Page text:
People hold signs reading "Welcoming is the right of migrants, and a necessity for everyone" during the 'Europe Without Walls' demonstration in Milan's San Babila Square. Credit: ANSA/MATTEO BAZZI
People hold signs reading "Welcoming is the right of migrants, and a necessity for everyone" during the 'Europe Without Walls' demonstration in Milan's San Babila Square. Credit: ANSA/MATTEO BAZZI

The City of Milan announced it will provide a registry for asylum seekers who are unable to register with the city registry due to exclusion by the country's new Salvini security decree. The announcement has been criticized by the center-right.

The City of Milan will implement a registry for asylum seekers as a tool to allow the city administration to "protect" those migrants who can no longer register with the official city registry as a result of the newly enacted Salvini security decree.

The announcement was made in committee at Palazzo Marino, Milan's city hall, by Milan Social Policies Councillor Pierfrancesco Majorino and Civic Services Councillor Roberta Cocco. The goal of the registry is to identify asylum seekers living in Milan and make this data available to all the relevant agencies (social security agency INPS, public health system ATS, health structures, schools) to facilitate access to services which the migrants have a right to. City services headquartered in Via Scaldasole will also offer legal consulting to those who need it.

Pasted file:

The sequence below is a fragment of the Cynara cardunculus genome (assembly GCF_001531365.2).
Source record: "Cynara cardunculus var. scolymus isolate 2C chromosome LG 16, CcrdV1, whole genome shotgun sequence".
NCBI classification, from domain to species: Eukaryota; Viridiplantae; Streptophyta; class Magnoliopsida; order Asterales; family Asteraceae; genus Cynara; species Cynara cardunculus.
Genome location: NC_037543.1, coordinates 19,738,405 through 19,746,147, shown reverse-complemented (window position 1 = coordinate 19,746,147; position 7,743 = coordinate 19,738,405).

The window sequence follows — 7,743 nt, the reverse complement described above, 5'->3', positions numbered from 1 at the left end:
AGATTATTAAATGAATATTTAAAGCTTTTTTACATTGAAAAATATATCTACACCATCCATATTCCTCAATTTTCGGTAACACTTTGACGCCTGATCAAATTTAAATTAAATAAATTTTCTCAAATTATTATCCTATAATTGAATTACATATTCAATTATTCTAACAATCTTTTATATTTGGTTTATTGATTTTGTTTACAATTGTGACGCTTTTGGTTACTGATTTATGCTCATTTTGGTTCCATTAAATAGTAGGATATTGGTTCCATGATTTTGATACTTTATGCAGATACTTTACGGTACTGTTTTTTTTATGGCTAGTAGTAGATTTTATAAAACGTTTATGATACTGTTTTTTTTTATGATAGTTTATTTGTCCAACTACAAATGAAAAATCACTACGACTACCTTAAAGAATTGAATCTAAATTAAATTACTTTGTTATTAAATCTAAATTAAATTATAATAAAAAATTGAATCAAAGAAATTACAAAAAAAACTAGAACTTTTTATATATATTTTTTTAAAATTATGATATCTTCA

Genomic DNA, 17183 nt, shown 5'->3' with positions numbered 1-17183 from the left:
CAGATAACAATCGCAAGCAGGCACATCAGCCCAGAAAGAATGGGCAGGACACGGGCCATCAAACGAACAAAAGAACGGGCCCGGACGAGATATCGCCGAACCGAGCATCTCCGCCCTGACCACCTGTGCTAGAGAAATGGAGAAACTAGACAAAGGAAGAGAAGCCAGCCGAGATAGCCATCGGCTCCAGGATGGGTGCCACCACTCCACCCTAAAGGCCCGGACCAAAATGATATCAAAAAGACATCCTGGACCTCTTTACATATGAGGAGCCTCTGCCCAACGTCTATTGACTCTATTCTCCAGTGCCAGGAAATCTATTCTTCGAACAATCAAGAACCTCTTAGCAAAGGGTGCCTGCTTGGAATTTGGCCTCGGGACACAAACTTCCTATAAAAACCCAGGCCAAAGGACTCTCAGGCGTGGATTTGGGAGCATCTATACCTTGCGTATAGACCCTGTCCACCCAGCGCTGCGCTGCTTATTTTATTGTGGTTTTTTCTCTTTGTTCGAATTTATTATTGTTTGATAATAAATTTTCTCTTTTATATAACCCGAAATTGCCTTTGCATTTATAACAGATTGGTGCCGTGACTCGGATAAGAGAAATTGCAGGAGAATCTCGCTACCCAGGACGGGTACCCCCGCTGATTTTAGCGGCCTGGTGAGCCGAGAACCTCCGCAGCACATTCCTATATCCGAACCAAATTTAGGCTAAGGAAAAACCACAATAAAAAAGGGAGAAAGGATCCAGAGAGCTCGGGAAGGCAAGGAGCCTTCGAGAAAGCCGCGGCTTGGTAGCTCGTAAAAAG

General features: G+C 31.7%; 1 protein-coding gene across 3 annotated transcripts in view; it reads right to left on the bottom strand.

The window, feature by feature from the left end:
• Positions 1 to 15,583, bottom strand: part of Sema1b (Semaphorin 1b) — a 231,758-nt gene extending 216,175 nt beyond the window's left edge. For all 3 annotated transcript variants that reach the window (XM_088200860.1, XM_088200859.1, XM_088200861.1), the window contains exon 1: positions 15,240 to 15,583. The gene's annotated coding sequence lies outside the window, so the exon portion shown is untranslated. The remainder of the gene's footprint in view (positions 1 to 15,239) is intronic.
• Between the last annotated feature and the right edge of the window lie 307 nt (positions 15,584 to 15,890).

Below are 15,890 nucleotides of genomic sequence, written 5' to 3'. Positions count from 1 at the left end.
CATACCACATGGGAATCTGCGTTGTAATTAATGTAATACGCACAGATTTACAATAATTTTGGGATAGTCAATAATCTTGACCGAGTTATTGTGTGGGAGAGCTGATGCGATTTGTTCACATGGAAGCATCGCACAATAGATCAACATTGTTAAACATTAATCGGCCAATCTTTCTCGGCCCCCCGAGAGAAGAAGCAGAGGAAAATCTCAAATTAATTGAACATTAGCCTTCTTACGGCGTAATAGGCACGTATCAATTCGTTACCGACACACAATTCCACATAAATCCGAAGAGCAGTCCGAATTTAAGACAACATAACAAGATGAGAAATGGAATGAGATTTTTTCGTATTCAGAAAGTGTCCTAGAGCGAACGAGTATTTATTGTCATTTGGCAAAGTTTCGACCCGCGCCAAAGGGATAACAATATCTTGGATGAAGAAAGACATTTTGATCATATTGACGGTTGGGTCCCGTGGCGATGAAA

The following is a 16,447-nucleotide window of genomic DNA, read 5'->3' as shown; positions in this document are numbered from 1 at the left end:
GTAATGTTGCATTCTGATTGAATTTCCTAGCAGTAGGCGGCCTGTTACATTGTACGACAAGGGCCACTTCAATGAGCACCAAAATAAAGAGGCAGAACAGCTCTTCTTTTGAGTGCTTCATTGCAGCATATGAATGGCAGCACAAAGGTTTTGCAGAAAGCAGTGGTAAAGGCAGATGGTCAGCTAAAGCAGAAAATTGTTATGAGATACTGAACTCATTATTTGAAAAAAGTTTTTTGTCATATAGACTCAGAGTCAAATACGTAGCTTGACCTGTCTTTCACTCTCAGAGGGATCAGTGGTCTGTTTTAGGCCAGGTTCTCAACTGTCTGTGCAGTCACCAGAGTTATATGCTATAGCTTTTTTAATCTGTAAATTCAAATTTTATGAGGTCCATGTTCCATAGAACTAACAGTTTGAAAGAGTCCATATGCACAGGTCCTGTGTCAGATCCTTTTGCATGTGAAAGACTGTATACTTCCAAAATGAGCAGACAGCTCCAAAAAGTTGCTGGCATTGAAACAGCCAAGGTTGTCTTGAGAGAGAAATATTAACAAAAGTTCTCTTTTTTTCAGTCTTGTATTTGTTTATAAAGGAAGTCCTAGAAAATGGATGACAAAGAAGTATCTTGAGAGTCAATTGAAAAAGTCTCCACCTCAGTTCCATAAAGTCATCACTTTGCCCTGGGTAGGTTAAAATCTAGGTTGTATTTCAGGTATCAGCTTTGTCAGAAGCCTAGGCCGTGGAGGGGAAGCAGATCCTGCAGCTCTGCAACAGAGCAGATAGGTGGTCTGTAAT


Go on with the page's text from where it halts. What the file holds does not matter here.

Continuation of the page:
'Support in respect of the law'

"We want to offer a support that also respects the law," Cocco said. Majorino called on the city prefecture to "not apply the part of the Salvini law related to stopping benefits for reception programs already underway and not put people out on the street".

Figures from Palazzo Marino show that 103 migrants have already been refused registry in the city's civil database. To mitigate the effect of the security decree, the City of Milan will implement a civic integration network, in collaboration with the third sector, with the goal of intercepting those living on the streets after having lost their right to live in reception centers due to the change in the country's immigration law.

Mayor Sala says interest is in protecting people

"What interests us is protecting these people," Milan Mayor Giuseppe Sala said on the initiative. "We're talking about asylum seekers, a minimum of protection, so that if they go to the emergency room there aren't many problems." 

"We need to do it quickly, so with Councillor Majorino we were talking about the possibility of making an experimental registry and then, once it's up and running, we will find ways to make it more concrete and long-lasting," he added.

Sala said the registry could also be a tool to help asylum seekers have fewer problems if they find a job. "I believe that the Milanese would be very happy if there was a time of integration through work," said Sala.

The League and Forza Italia parties have criticized the city's move. League leader in Milan, Alessandro Morelli, said Majorino and the Democratic Party (PD) are putting the City of Milan "in the condition of being the first administration to be accused of facilitating illegal immigration." His Forza Italia counterpart, Fabrizio De Pasquale, said the city registry shouldn't be used "for propaganda," and said repatriation centers and expulsion procedures should be used instead.

 

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